Oddly the one character that serves little purpose is Mike’s Aunt Isobel. She serves as a sounding board for Jill, but otherwise seems to exist only because Wodehouse realized he couldn’t possibly write a book without some species of aunt.

As I mentioned earlier this plot is too frothy and delicate to endure any sort of criticism. Even Horace thinks that Mike’s plan to be plugged by Yost in order to collect on a very specific insurance policy wouldn’t have worked. And the plan to rob the bank to hide any accounting discrepancies also seems unlikely, but at least it avoids the risk of death.

There really are too many characters and plot developments in this slim volume (the Overlook Press edition runs to 201 pages). Consequently the ending (or the solution to Mike’s bookkeeping woes) does seem rushed, like a Gilbert & Sullivan operetta that resolves when everyone agrees that the problem that had propelled the plot is no longer a problem. What I love about this resolution is that makes it possible to retitle the book: Do Burglars Invest in Banks?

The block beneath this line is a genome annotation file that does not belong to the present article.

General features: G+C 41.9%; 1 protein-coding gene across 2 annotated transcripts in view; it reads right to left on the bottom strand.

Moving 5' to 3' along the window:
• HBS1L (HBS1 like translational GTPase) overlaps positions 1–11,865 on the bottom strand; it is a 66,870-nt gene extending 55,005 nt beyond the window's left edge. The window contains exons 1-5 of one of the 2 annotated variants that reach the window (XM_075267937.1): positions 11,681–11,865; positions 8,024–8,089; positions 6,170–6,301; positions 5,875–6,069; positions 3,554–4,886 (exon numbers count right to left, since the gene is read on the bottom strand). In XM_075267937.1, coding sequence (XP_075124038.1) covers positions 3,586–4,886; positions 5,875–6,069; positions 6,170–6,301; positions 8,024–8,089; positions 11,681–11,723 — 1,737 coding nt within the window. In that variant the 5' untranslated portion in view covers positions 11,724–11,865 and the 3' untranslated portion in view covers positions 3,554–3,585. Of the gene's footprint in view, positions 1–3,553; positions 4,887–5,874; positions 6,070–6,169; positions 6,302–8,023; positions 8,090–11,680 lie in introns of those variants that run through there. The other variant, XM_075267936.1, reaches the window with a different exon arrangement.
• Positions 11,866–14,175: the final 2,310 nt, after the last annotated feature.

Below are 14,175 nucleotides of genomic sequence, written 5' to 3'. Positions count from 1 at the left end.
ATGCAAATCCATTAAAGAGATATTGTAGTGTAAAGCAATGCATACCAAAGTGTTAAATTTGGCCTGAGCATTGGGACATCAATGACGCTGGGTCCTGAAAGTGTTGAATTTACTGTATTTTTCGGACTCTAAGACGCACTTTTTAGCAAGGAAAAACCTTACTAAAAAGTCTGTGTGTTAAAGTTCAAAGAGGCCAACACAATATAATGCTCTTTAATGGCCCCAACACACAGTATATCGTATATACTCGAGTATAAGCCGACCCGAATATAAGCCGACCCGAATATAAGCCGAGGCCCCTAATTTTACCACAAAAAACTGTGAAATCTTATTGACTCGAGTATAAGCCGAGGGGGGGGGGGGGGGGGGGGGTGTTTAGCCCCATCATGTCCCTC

Random thoughts:

To my knowledge there are few of Wodehouse’s stock in trade tropes. No “stout Cortez,” “all’s right with the world” or Infant Samuels. Maybe this is a consequence of being a one-off?

Nice quote by Basher Evans: “He won’t do that guv’nor. This isn’t Chicago. He knows we’ve got a different angle on that sort of thing in England. He isn’t going to risk getting a lifer by bumping you off. He’ll just plug you in the leg or arm or somewhere.” (The death penalty was abolished in Great Britain in 1965.)

And another quote from one of the trustees of the bank while trying to convince Mike that getting shot in order to collect insurance wouldn’t be so bad: “You must have read about fellows who get shot. They don’t feel a thing. It’s only after half an hour or so that they notice there’s anything wrong. ‘Bless my soul,’ they say, ‘I seem to have got a hole in me. Now how did that happen?’”